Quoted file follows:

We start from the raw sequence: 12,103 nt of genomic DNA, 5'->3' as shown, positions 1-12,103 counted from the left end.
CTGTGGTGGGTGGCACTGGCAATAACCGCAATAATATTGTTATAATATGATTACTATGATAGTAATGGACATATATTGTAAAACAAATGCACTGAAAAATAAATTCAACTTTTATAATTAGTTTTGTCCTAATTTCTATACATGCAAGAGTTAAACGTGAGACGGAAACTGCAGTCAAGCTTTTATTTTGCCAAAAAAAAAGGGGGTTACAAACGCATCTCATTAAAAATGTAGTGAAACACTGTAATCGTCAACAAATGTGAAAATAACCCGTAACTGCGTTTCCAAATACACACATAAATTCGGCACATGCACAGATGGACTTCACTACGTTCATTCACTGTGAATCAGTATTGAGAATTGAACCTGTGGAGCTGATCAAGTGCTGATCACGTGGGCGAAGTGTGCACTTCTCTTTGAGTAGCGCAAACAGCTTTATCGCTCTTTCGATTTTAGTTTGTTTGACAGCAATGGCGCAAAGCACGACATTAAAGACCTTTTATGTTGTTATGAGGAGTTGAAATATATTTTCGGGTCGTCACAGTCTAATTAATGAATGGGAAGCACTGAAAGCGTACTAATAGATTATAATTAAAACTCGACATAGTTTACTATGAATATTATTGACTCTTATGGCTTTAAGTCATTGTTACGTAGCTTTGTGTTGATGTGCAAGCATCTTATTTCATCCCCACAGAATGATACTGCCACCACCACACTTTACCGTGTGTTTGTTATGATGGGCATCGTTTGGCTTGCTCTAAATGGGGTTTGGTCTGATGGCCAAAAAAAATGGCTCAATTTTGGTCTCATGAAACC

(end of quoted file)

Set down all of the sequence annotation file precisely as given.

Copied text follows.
We start from the raw sequence: 12,103 nt of genomic DNA, 5'->3' as shown, positions 1-12,103 counted from the left end.
CTGTGGTGGGTGGCACTGGCAATAACCGCAATAATATTGTTATAATATGATTACTATGATAGTAATGGACATATATTGTAAAACAAATGCACTGAAAAATAAATTCAACTTTTATAATTAGTTTTGTCCTAATTTCTATACATGCAAGAGTTAAACGTGAGACGGAAACTGCAGTCAAGCTTTTATTTTGCCAAAAAAAAAGGGGGTTACAAACGCATCTCATTAAAAATGTAGTGAAACACTGTAATCGTCAACAAATGTGAAAATAACCCGTAACTGCGTTTCCAAATACACACATAAATTCGGCACATGCACAGATGGACTTCACTACGTTCATTCACTGTGAATCAGTATTGAGAATTGAACCTGTGGAGCTGATCAAGTGCTGATCACGTGGGCGAAGTGTGCACTTCTCTTTGAGTAGCGCAAACAGCTTTATCGCTCTTTCGATTTTAGTTTGTTTGACAGCAATGGCGCAAAGCACGACATTAAAGACCTTTTATGTTGTTATGAGGAGTTGAAATATATTTTCGGGTCGTCACAGTCTAATTAATGAATGGGAAGCACTGAAAGCGTACTAATAGATTATAATTAAAACTCGACATAGTTTACTATGAATATTATTGACTCTTATGGCTTTAAGTCATTGTTACGTAGCTTTGTGTTGATGTGCAAGCATCTTATTTCATCCCCACAGAATGATACTGCCACCACCACACTTTACCGTGTGTTTGTTATGATGGGCATCGTTTGGCTTGCTCTAAATGGGGTTTGGTCTGATGGCCAAAAAAAATGGCTCAATTTTGGTCTCATGAAACC